|I just...I just don't know about you, man|
The 'door' is, in this circumspect analogy, the great portal of excitement that is the start of the season. The running, of course, is a more literal symbolization of Dave Rose's philosophy of having his players sprint around like their pants are on fire.
BYU was the fifth "quickest" of the 345 teams in the country last season judging solely based on adjusted tempo rank, a measure of the number of possessions a team has per game that is adjusted for opposing teams' pace of play. Two seasons ago it was the 20th fastest. Three seasons ago it was the 14th. So far this season, it's sixth.
This trend suggests a strategy of maximizing the number of possible possessions by playing those possessions quickly, at least in relation to the opponent's pace. It works really well when a team grabs defensive rebounds, forces turnovers and pushes successfully in transition. The first item requires strong post play. The last two items require that a team's offense be centrally and confidently commanded at the point (stick these little thematic morsels in your basketball beard and save them like a snack for further down).
|Tyler Haws just wants to be loved|
These first two games illustrated BYU's high-percentage shots, relentless transition offense, and even when the Cougars were stuck in the half court set, quick ball movement and shot selection that abused (sub-100 ranked team's) zone defenses. Oh boy, a hypothetical basketball writer hypothetically thought, it would sure be dismaying if future tactically-clueless BYU opponents tried to play a zone against this team. Notre Dame would later prove that same hypothetical basketball writer an idiot.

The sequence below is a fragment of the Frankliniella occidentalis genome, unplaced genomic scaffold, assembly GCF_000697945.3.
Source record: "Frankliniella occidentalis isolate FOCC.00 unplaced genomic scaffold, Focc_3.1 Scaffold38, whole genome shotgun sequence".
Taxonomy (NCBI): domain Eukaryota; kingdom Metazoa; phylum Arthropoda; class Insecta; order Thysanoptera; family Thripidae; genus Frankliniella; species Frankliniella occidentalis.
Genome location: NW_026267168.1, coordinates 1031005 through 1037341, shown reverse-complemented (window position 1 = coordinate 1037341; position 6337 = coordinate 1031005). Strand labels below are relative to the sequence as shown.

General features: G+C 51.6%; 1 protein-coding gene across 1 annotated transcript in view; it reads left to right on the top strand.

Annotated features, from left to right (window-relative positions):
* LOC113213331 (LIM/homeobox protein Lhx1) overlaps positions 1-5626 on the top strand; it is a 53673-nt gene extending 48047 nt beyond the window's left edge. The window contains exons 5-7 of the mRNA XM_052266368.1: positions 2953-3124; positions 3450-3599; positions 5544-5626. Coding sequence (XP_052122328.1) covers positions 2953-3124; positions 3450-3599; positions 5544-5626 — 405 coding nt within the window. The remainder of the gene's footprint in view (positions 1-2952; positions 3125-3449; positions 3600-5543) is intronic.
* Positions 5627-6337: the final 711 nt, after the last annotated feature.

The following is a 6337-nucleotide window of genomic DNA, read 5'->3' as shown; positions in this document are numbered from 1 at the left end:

Continuing the trend of exclusively playing southern State schools, BYU travelled to JayZPlace Friday and took on a real, live ACC team: Florida State. The game was a great early season opportunity, pundits pundited, for the Cougars to master a "quick" style of play against an opponent notorious for "grinding" and "slowing it down."
This line of thinking evolves from a fallacy about Florida State's style: that for several seasons, one of the Seminoles' ingredients in playing tough has been playing slowly, lowering every team's score, and limiting possessions. In reality, Florida State doesn't play particularly slow at all. Its raw tempo each of the last three seasons has actually been faster than about 200-250 other schools.
What analysts really mean to invoke about Florida State is that the team is quite physical and (not unrelated) crazy good at defending interior shooting (best in the country two seasons in a row). The real opportunity the Florida State game gave BYU, then, was to measure how it muscled up in the paint against a physical style of play that wouldn't be friendly to a post-Noah Hartsock ...post.
(Aside, before we get to the carnage: Just to not upset the homers, here, it is necessary to point out that BYU embodies a certain physicality, too. But it's a sort of hearty, American prairie physicality. Cougar players successfully fix automobiles, and radiate a pleasurable musk. They were fed cream as boys, and milk as men. Or maybe the other way around. I don't know. Anyway, they worked a lot on conditioning with Justin McClure and all that, but it's safe to say that this team isn't Michael Snaer/Okaro White, I-will-assassinate-you-because-your-presence-irritates-me, physical).
Now, for a quick break in the action, let's go to Florida State coach Leonard Hamilton, who is almost definitely Toad, from the Frog and Toad books.